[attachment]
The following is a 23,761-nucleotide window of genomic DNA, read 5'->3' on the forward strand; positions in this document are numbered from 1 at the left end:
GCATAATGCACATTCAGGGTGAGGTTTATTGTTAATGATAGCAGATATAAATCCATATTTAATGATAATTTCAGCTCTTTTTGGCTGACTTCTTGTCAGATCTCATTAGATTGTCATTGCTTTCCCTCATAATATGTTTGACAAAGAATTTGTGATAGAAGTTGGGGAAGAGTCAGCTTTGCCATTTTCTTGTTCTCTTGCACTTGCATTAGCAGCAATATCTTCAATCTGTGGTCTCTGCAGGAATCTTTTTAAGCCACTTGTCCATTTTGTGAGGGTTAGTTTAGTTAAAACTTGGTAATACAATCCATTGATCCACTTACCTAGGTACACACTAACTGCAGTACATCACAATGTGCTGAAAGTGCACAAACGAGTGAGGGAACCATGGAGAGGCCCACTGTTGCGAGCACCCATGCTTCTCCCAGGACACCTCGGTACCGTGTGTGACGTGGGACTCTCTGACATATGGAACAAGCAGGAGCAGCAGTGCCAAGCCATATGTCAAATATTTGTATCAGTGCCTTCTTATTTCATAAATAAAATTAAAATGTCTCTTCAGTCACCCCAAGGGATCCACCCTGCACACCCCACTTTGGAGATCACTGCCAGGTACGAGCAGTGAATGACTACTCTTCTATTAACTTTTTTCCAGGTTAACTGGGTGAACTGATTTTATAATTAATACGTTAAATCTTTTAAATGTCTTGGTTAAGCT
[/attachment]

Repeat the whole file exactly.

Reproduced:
The following is a 23,761-nucleotide window of genomic DNA, read 5'->3' on the forward strand; positions in this document are numbered from 1 at the left end:
GCATAATGCACATTCAGGGTGAGGTTTATTGTTAATGATAGCAGATATAAATCCATATTTAATGATAATTTCAGCTCTTTTTGGCTGACTTCTTGTCAGATCTCATTAGATTGTCATTGCTTTCCCTCATAATATGTTTGACAAAGAATTTGTGATAGAAGTTGGGGAAGAGTCAGCTTTGCCATTTTCTTGTTCTCTTGCACTTGCATTAGCAGCAATATCTTCAATCTGTGGTCTCTGCAGGAATCTTTTTAAGCCACTTGTCCATTTTGTGAGGGTTAGTTTAGTTAAAACTTGGTAATACAATCCATTGATCCACTTACCTAGGTACACACTAACTGCAGTACATCACAATGTGCTGAAAGTGCACAAACGAGTGAGGGAACCATGGAGAGGCCCACTGTTGCGAGCACCCATGCTTCTCCCAGGACACCTCGGTACCGTGTGTGACGTGGGACTCTCTGACATATGGAACAAGCAGGAGCAGCAGTGCCAAGCCATATGTCAAATATTTGTATCAGTGCCTTCTTATTTCATAAATAAAATTAAAATGTCTCTTCAGTCACCCCAAGGGATCCACCCTGCACACCCCACTTTGGAGATCACTGCCAGGTACGAGCAGTGAATGACTACTCTTCTATTAACTTTTTTCCAGGTTAACTGGGTGAACTGATTTTATAATTAATACGTTAAATCTTTTAAATGTCTTGGTTAAGCT